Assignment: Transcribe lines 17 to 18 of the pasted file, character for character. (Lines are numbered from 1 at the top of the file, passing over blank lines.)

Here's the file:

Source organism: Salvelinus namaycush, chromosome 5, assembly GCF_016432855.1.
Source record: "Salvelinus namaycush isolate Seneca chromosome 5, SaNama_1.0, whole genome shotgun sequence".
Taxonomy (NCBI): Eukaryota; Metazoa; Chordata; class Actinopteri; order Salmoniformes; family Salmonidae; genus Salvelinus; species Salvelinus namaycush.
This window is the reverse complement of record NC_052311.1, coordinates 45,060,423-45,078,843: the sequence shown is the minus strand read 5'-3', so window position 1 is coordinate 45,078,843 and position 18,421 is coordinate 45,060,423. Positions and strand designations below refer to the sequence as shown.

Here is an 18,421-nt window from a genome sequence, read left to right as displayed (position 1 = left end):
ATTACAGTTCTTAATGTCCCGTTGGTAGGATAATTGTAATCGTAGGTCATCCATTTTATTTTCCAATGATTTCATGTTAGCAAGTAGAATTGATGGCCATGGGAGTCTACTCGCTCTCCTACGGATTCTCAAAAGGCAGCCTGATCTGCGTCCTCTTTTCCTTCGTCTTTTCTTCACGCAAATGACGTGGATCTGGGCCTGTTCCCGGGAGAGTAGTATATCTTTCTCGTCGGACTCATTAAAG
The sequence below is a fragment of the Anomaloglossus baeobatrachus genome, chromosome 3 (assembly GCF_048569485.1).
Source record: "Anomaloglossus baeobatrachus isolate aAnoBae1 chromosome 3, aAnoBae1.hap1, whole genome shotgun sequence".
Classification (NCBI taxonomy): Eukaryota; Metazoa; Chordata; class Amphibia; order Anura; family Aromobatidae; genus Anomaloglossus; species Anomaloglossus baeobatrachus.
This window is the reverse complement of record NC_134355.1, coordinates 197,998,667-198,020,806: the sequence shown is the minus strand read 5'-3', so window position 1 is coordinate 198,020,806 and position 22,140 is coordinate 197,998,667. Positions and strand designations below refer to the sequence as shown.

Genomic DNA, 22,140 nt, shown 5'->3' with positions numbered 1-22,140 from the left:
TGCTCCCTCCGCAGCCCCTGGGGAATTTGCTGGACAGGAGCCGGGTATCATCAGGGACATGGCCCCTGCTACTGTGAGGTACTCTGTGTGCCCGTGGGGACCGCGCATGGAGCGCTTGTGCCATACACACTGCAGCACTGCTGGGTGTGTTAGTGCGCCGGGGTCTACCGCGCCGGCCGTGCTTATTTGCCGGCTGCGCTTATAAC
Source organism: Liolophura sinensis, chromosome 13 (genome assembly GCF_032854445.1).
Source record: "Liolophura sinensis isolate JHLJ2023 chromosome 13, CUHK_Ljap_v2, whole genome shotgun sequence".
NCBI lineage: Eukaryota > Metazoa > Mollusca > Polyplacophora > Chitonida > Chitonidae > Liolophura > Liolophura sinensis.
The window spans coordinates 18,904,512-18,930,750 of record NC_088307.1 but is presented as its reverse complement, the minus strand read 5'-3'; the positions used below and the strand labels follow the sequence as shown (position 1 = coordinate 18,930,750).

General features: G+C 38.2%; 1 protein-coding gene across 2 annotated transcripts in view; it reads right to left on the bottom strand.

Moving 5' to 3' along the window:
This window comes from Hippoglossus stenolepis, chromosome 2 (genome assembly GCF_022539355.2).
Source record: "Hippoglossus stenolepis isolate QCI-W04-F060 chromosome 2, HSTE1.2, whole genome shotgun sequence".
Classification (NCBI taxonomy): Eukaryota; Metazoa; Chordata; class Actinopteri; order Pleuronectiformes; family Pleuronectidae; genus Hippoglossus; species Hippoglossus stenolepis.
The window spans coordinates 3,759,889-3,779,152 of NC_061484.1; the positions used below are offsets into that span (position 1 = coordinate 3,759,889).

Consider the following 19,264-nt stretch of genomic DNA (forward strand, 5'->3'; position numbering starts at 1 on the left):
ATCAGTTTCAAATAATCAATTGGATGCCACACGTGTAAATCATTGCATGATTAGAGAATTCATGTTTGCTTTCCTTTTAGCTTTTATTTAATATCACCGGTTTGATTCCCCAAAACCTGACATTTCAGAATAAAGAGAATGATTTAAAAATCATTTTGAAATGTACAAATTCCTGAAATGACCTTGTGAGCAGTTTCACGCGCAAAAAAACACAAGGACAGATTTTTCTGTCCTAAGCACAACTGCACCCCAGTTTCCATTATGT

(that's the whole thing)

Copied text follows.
General features: G+C 38.2%; 1 protein-coding gene across 2 annotated transcripts in view; it reads right to left on the bottom strand.

Moving 5' to 3' along the window: